Celestial Damnation and Indian Cows

The manifold benefits that the cattle bestow on us invoke diverse perceptions about these animals in religions as well as societies. For example, cattle slaughter and consumption of their meat is proscribed in several Indian towns as well as in Nepal for the reason that world religions such as Zoroastrianism, Jainism, and primarily, Hinduism, besides some others, object to it. You may surprise you to know that Ancient Greece, Egypt, Israel and even Rome shared these values.

Since medieval times, the cow was always venerated for the wealth it brought to the home with its several products, but it is in contemporary times that reverence for them has peaked.

The dependence of Hindus on milk and its by-products, namely, curd, butter and ghee, from the cows, not to speak of its dung that serves as fuel and fertilizer, their urine that has miraculous properties and their utility in tilling the fields, has raised the status of the cow from that of a custodian, to that of a maternal level, causing it to be revered as the “Gau Mata” (Mother Cow).

The Celestial Connection

The divinity of the cow has been conceptualized in different ways in the Hindu religion.

In standing with the belief that God is present everywhere and in all things, one can infer that all living beings too, including the cows have souls and it would be sacrilege and a sin to kill any animal, especially the cow. No one has the right to alter abnormally, the natural sequence of birth and death of any living creature, which, because of its unnatural death, will have to take the same form in its rebirth. The Vedic religion places a lot of importance on reverence for cows and bulls because, on the one hand, they symbolize “Dharma,” or the eternal law that rules the universe. In this context, it is refreshing to know that, Lord Krishna, an avatar of Vishnu, loved and tended cows for the love of it.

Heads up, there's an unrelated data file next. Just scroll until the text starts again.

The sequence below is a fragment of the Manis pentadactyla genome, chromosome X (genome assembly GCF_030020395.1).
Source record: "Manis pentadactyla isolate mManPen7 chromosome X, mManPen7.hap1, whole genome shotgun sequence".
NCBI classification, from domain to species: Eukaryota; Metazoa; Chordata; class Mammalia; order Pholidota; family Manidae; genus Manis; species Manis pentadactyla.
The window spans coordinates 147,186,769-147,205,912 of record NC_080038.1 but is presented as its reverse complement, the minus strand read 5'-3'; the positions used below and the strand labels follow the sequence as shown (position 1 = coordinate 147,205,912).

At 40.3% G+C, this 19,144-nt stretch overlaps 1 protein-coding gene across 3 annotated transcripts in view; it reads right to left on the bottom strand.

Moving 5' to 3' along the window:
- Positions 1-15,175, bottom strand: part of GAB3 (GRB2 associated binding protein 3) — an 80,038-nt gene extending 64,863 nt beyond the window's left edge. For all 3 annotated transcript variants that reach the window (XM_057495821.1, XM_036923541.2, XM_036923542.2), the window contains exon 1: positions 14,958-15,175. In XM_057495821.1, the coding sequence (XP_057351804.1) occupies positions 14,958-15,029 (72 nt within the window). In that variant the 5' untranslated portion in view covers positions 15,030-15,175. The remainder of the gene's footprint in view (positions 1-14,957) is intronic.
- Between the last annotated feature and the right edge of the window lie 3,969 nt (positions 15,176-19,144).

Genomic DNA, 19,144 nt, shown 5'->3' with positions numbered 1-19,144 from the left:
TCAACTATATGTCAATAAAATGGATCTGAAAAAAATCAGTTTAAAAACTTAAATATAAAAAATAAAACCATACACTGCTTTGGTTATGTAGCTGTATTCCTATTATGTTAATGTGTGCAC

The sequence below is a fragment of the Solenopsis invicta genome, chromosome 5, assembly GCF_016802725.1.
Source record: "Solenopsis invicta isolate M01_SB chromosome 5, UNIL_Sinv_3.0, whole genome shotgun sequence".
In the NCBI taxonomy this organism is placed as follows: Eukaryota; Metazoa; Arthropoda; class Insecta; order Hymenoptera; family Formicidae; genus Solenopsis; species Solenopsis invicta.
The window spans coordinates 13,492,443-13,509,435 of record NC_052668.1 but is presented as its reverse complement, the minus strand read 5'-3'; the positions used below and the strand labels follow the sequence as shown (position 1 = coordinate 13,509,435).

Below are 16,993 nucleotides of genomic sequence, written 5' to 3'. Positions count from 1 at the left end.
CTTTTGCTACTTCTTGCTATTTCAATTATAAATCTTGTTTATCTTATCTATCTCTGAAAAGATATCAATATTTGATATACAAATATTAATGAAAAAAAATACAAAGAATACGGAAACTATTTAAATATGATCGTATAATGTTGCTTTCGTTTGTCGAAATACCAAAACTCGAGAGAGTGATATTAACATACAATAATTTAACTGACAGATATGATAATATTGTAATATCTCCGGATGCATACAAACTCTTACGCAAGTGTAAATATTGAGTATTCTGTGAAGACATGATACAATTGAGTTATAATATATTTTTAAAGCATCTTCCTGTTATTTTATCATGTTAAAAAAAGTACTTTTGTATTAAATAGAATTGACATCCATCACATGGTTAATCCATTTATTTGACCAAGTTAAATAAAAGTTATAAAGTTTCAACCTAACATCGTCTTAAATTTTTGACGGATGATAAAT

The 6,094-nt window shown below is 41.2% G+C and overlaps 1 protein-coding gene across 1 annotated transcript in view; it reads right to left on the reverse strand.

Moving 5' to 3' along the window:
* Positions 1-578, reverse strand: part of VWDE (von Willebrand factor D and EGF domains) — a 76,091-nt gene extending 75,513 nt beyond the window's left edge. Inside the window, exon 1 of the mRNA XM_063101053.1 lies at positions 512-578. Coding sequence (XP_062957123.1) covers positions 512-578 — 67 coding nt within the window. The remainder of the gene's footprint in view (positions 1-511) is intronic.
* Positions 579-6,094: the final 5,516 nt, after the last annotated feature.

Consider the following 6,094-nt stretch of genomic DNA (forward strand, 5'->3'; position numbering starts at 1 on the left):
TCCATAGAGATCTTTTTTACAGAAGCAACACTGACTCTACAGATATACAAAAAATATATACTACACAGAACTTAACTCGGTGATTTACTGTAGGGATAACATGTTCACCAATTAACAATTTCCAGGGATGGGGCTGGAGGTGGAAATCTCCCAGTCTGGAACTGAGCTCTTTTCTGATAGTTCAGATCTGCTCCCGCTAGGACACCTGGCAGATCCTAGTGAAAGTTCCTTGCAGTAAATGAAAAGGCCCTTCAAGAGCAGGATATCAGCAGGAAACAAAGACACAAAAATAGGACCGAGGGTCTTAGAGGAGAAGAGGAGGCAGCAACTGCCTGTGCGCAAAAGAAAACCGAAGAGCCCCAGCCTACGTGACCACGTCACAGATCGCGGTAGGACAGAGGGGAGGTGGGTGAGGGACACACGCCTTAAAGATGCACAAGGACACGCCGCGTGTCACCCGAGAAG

Rig Veda equates cows with the river Goddesses, and venerates them as symbolizing wealth. A festival called “Mattu Pongal”, celebrated in Sri Lanka and parts of South India represents this sentiment.

Atharva Veda tells us that different Devas find abode in the cow’s body

Brahma Samhita tells us how Krishna tended to his Surabhi cows in Goloka Vrindavana, his spiritual realm

Harivamsha portrays Krishna as “Bala Gopala”, the incarnate child cowherd and protector of the cow. Krishna is also identified as “Govinda” to symbolize the satisfaction the cows enjoy from his interaction with them. Other scriptures venerate the cow for its milk that cares for the population in its role as a mother of civilization, and contending that the greatest gift one can receive is a cow.

The Puranas depict the cow as Prithvi the Goddess of the Earth, whom the deities milked to save the land from famine. The story goes that Prithu, a Sovereign, and a part avatar of Lord Vishnu, chased Prithvi, the earth goddess, who escaped in the form of a cow, and ultimately agreed to give her milk to save humanity.

Kamadhenu is one of the principal celestial cows that appeared as an aftermath of the Gods and the Asuras churning the sea for Amrut. Referred in mythology as the mother of all cows and a cow of plenty, Kamadhenu is considered an embodiment of prosperity, and represents the sacred cow. As seen from poster art, all the Gods reside in the body of Kamadhenu.

Bhagavata Purana depicts cows as the celestial Surabhi, nurtured by Krishna, existing in the spiritual planes. Consequently, one can infer that, because human beings are born as the alter ego of the supreme lord, the cows, in turn, take the form and adapt the features of their celestial ancestor, the Surabhi.

The Celestial Damnation

With all these antecedents, how can one think in terms of slaughtering these innocent and venerable cows and bulls who offer nothing but their speechless service and products that enrich humankind? One look into their docile face is deterrent enough for such cruel action. They are slaughtered mercilessly for their meat, their hide, their hoofs and even tongues, in pursuance of human greed, not remembering the diverse benefits that they have bestowed on us. If this is not celestial damnation, what is?.

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